Hawaii GrownGrant money is the dominant funding source for most of the dozens of active fishpond restoration projects underway across the state. Many of these projects are powered by volunteers who’ve established a nonprofit to facilitate the grant-writing process.

But this episodic revenue model poses disadvantages to the longevity of fishpond preservation projects, said Brenda Asuncion, who coordinates a network of more than 50 fishpond restoration projects, including Nomilo Fishpond, through the Oahu-based nonprofit Kuaaina Ulu Auamo.

A burst of grant money can be critical to jumpstart a fishpond restoration project, but it can be difficult to secure dedicated, longterm workers when an organization relies on a revenue stream with a ticking expiration date. Grant management can also be burdensome for small organizations.

“I think folks sometimes seriously wonder whether the nonprofit model is a longterm option for fishponds,” Asuncion said. “I think a lot of this generation and the younger generation would like to make a livelihood doing fishpond work and want to see opportunities or pathways for them to be able to do that. This commercial venture (at Nomilo) is an example of people trying something new.”

Dave Anderson, Kauai Sea Farm’s science officer and production manager, handles a sea cucumber that’s part of an experiment to see if the company can successfully build a commercial hatchery to propagate sea cucumbers and sell them as an export product to China and Japan. Brittany Lyte/Civil Beat/2022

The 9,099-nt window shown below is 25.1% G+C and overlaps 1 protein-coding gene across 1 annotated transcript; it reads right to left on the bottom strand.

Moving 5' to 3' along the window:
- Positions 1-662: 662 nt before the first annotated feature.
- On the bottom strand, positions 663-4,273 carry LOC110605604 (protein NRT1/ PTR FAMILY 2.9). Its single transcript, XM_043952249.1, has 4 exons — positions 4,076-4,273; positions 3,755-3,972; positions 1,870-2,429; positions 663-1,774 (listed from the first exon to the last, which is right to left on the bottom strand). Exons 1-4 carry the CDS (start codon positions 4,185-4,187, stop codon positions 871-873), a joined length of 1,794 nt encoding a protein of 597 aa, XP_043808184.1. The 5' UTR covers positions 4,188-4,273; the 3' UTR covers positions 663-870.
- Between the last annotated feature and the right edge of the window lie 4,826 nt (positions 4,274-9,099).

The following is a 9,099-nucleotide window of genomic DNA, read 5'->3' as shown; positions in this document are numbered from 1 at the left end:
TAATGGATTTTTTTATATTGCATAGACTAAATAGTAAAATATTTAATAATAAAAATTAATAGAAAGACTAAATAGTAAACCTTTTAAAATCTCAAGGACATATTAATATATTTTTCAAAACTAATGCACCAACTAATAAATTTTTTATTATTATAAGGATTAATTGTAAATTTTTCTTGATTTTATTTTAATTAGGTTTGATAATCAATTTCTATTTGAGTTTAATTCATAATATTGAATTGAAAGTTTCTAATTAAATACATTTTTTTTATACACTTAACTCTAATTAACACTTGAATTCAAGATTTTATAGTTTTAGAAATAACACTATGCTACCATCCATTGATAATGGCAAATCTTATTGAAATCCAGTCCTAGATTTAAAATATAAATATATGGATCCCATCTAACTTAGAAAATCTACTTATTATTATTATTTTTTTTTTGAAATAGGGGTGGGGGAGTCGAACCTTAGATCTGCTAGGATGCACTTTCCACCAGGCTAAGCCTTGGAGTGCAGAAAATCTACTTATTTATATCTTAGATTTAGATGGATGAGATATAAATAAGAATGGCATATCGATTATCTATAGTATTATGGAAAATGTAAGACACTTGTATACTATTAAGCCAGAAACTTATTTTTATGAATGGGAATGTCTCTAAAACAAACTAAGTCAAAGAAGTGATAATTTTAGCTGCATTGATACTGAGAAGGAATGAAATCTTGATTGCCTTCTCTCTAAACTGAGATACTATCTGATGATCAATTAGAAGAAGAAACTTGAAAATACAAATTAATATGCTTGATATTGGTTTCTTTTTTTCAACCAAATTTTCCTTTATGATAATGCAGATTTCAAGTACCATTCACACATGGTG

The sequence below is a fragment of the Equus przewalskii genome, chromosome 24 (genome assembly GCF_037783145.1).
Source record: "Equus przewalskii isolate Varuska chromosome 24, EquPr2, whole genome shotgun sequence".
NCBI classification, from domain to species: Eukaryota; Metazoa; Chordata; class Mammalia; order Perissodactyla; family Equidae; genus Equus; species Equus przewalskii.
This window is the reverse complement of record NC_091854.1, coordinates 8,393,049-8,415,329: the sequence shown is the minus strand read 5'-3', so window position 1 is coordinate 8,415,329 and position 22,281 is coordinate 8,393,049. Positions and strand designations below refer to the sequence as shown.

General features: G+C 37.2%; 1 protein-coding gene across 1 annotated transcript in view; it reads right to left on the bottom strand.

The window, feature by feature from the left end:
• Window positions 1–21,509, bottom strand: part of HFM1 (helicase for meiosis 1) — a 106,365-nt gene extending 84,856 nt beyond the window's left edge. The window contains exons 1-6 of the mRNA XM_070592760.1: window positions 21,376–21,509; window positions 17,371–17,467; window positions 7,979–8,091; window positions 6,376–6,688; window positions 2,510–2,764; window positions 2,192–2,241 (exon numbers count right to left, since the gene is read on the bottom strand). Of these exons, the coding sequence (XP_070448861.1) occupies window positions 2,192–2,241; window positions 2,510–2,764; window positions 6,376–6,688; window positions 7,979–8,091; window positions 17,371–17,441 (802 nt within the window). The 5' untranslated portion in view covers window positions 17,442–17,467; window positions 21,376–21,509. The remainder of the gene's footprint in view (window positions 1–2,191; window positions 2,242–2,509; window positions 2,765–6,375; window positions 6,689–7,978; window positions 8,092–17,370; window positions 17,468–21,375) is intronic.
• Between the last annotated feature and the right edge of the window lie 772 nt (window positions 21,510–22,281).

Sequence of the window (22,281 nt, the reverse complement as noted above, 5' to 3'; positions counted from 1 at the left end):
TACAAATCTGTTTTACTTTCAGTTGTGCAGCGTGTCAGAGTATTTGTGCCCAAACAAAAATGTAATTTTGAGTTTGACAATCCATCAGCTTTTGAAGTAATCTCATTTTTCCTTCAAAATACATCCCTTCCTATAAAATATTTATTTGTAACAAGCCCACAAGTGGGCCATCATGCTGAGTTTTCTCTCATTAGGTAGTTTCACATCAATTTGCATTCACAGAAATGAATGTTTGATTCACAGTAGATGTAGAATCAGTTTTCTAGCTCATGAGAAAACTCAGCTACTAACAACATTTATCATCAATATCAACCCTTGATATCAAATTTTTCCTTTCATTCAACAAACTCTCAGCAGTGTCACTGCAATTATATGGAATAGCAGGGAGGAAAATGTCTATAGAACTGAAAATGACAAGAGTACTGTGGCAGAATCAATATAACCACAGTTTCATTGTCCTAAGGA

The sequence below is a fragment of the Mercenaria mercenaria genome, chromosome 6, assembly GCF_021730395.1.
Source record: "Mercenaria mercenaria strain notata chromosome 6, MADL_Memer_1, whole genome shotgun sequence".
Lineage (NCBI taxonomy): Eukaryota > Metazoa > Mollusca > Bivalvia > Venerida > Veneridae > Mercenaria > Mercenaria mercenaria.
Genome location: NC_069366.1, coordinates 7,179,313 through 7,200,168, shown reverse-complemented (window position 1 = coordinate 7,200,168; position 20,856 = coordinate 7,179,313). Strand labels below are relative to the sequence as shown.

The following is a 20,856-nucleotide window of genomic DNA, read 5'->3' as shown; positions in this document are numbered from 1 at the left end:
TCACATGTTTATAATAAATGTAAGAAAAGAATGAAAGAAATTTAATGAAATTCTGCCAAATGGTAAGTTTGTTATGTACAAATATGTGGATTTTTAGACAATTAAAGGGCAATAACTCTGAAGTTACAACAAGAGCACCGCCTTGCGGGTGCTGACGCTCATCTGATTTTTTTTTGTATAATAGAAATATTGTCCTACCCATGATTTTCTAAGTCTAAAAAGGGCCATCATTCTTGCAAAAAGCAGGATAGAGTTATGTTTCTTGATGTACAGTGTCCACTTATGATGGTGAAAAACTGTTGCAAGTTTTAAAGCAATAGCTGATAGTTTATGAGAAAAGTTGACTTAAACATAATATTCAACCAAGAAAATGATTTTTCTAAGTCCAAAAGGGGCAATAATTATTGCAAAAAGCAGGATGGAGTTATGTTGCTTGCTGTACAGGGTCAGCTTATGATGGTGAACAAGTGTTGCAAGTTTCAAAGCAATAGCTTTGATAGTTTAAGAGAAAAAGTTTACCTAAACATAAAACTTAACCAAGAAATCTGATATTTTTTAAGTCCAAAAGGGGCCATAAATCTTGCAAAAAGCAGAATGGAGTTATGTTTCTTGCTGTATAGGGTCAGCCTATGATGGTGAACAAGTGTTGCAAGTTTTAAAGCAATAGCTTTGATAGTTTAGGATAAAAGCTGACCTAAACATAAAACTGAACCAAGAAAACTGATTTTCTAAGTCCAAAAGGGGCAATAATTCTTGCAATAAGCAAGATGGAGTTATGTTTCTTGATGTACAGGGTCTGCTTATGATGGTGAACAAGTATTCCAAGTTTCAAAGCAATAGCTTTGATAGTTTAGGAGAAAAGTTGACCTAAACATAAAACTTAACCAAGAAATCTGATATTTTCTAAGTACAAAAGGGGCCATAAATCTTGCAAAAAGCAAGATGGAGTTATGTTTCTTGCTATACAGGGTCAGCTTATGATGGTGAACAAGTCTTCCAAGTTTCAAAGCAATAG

Dave Anderson, Kauai Sea Farm’s science officer and production manager, underscored the company’s intent to preserve the integrity of Nomilo Fishpond as a feat of early Hawaiian engineering while making it financially self-sustaining.

“It’s expensive to maintain the fishpond from a tax side of things and it’s super expensive to maintain it as a functioning fishpond, so there has to be a middle ground somewhere between full commercialization and cultural preservation,” Anderson said. “All the grants are based on the idea that you’re restoring something that’s going to improve food security. But unless there is actual large-scale food production it’s going to be hard to continue to make a case for that source of funding.”

There’s only one other Hawaiian fishpond that’s pursuing commercial viability: Kualoa Ranch’s Molii Fishpond on Oahu.

The 800-year-old fishpond provides the ranch a revenue stream from weekly direct-to-consumer sales of about 8,000 oysters.